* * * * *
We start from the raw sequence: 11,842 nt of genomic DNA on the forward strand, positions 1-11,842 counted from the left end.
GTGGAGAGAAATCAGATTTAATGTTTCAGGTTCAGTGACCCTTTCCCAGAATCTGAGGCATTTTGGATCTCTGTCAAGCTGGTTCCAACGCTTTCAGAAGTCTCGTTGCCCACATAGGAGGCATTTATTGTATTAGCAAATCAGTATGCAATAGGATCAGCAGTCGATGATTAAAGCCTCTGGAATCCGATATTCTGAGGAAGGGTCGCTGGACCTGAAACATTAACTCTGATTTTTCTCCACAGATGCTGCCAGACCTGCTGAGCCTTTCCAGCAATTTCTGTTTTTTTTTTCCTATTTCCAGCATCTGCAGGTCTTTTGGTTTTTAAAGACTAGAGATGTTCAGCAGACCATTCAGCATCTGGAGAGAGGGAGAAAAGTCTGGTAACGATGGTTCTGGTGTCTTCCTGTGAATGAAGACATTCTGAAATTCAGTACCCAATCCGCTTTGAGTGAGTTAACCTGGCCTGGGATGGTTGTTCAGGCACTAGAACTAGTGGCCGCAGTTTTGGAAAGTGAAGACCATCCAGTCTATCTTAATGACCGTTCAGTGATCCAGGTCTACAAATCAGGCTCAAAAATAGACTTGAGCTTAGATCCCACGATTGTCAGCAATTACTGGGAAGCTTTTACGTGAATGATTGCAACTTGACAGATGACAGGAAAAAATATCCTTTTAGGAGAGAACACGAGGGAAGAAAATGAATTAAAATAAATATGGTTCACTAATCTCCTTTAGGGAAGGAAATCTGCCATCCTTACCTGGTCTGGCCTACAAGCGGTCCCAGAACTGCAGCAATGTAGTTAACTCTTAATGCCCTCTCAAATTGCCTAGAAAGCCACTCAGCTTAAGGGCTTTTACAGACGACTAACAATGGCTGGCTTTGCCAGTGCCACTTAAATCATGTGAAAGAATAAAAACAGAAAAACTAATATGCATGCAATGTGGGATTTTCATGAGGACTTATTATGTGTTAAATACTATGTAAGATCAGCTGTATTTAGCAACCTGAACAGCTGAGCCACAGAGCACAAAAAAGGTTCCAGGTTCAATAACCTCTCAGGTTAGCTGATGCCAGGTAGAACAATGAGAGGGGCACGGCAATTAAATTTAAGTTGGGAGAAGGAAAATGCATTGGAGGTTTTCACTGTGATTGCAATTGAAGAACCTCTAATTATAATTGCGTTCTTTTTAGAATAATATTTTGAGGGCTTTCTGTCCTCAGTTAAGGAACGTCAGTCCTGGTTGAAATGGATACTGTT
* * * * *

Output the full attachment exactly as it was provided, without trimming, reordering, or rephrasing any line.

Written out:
We start from the raw sequence: 11,842 nt of genomic DNA on the forward strand, positions 1-11,842 counted from the left end.
GTGGAGAGAAATCAGATTTAATGTTTCAGGTTCAGTGACCCTTTCCCAGAATCTGAGGCATTTTGGATCTCTGTCAAGCTGGTTCCAACGCTTTCAGAAGTCTCGTTGCCCACATAGGAGGCATTTATTGTATTAGCAAATCAGTATGCAATAGGATCAGCAGTCGATGATTAAAGCCTCTGGAATCCGATATTCTGAGGAAGGGTCGCTGGACCTGAAACATTAACTCTGATTTTTCTCCACAGATGCTGCCAGACCTGCTGAGCCTTTCCAGCAATTTCTGTTTTTTTTTTCCTATTTCCAGCATCTGCAGGTCTTTTGGTTTTTAAAGACTAGAGATGTTCAGCAGACCATTCAGCATCTGGAGAGAGGGAGAAAAGTCTGGTAACGATGGTTCTGGTGTCTTCCTGTGAATGAAGACATTCTGAAATTCAGTACCCAATCCGCTTTGAGTGAGTTAACCTGGCCTGGGATGGTTGTTCAGGCACTAGAACTAGTGGCCGCAGTTTTGGAAAGTGAAGACCATCCAGTCTATCTTAATGACCGTTCAGTGATCCAGGTCTACAAATCAGGCTCAAAAATAGACTTGAGCTTAGATCCCACGATTGTCAGCAATTACTGGGAAGCTTTTACGTGAATGATTGCAACTTGACAGATGACAGGAAAAAATATCCTTTTAGGAGAGAACACGAGGGAAGAAAATGAATTAAAATAAATATGGTTCACTAATCTCCTTTAGGGAAGGAAATCTGCCATCCTTACCTGGTCTGGCCTACAAGCGGTCCCAGAACTGCAGCAATGTAGTTAACTCTTAATGCCCTCTCAAATTGCCTAGAAAGCCACTCAGCTTAAGGGCTTTTACAGACGACTAACAATGGCTGGCTTTGCCAGTGCCACTTAAATCATGTGAAAGAATAAAAACAGAAAAACTAATATGCATGCAATGTGGGATTTTCATGAGGACTTATTATGTGTTAAATACTATGTAAGATCAGCTGTATTTAGCAACCTGAACAGCTGAGCCACAGAGCACAAAAAAGGTTCCAGGTTCAATAACCTCTCAGGTTAGCTGATGCCAGGTAGAACAATGAGAGGGGCACGGCAATTAAATTTAAGTTGGGAGAAGGAAAATGCATTGGAGGTTTTCACTGTGATTGCAATTGAAGAACCTCTAATTATAATTGCGTTCTTTTTAGAATAATATTTTGAGGGCTTTCTGTCCTCAGTTAAGGAACGTCAGTCCTGGTTGAAATGGATACTGTT